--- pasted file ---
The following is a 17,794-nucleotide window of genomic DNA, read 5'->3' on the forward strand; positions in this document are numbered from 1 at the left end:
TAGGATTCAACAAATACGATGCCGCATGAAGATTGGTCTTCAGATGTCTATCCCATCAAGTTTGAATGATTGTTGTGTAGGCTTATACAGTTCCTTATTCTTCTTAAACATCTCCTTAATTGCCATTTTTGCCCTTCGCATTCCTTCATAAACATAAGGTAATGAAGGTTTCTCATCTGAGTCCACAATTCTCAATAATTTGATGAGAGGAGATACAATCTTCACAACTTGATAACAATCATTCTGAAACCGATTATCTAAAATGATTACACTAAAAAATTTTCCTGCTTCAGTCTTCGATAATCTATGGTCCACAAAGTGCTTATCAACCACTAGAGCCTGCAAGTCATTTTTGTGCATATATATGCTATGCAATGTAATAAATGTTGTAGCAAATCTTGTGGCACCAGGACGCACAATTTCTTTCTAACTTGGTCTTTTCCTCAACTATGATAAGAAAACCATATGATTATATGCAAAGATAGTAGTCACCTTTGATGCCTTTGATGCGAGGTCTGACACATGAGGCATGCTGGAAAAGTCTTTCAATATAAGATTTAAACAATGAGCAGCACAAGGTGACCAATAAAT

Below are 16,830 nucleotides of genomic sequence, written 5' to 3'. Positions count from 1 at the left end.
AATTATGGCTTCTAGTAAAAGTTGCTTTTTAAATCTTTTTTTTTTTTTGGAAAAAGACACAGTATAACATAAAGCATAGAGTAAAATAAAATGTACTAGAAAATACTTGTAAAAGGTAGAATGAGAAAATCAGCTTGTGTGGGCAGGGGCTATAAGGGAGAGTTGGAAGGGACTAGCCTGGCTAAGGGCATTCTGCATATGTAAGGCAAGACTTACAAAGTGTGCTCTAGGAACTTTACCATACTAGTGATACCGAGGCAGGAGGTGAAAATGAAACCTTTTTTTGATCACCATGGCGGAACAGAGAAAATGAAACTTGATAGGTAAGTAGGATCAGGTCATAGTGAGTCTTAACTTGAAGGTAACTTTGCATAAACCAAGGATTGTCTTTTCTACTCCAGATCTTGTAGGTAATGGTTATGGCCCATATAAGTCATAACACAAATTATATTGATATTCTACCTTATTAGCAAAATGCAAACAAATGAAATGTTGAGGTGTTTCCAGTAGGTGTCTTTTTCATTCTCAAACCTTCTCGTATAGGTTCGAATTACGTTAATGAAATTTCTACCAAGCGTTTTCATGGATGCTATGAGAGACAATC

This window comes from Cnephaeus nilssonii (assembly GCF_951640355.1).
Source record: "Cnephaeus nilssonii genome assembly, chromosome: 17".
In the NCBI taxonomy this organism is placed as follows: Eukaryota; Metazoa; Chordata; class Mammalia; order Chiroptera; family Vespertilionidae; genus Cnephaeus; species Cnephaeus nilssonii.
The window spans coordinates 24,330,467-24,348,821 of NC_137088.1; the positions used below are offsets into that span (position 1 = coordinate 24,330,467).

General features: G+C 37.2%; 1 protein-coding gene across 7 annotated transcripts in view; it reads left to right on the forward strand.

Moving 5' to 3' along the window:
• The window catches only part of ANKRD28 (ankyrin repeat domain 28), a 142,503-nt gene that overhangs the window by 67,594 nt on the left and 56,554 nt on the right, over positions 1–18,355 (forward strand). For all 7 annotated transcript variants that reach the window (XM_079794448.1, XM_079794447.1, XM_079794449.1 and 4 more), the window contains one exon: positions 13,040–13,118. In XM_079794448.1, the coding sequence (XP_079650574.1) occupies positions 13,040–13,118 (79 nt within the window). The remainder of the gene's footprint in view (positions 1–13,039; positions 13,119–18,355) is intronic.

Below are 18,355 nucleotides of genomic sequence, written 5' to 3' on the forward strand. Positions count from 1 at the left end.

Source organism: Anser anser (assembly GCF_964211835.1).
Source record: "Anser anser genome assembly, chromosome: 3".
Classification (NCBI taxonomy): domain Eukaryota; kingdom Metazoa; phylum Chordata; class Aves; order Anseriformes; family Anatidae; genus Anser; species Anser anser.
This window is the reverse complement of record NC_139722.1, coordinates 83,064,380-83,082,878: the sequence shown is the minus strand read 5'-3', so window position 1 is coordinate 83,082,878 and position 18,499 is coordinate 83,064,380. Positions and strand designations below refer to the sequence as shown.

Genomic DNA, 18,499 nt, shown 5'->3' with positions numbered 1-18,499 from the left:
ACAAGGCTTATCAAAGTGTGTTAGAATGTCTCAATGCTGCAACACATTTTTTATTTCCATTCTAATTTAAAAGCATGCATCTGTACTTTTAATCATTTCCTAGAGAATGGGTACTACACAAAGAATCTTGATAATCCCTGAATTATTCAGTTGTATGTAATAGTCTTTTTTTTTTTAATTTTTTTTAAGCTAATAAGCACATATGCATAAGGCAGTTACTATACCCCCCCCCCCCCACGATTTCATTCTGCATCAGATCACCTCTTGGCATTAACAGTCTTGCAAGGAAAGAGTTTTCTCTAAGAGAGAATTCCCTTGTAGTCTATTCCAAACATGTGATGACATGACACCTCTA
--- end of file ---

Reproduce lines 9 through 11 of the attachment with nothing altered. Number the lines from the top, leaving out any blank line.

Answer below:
General features: G+C 37.2%; 1 protein-coding gene across 7 annotated transcripts in view; it reads left to right on the forward strand.

Moving 5' to 3' along the window:
• The window catches only part of ANKRD28 (ankyrin repeat domain 28), a 142,503-nt gene that overhangs the window by 67,594 nt on the left and 56,554 nt on the right, over positions 1–18,355 (forward strand). For all 7 annotated transcript variants that reach the window (XM_079794448.1, XM_079794447.1, XM_079794449.1 and 4 more), the window contains one exon: positions 13,040–13,118. In XM_079794448.1, the coding sequence (XP_079650574.1) occupies positions 13,040–13,118 (79 nt within the window). The remainder of the gene's footprint in view (positions 1–13,039; positions 13,119–18,355) is intronic.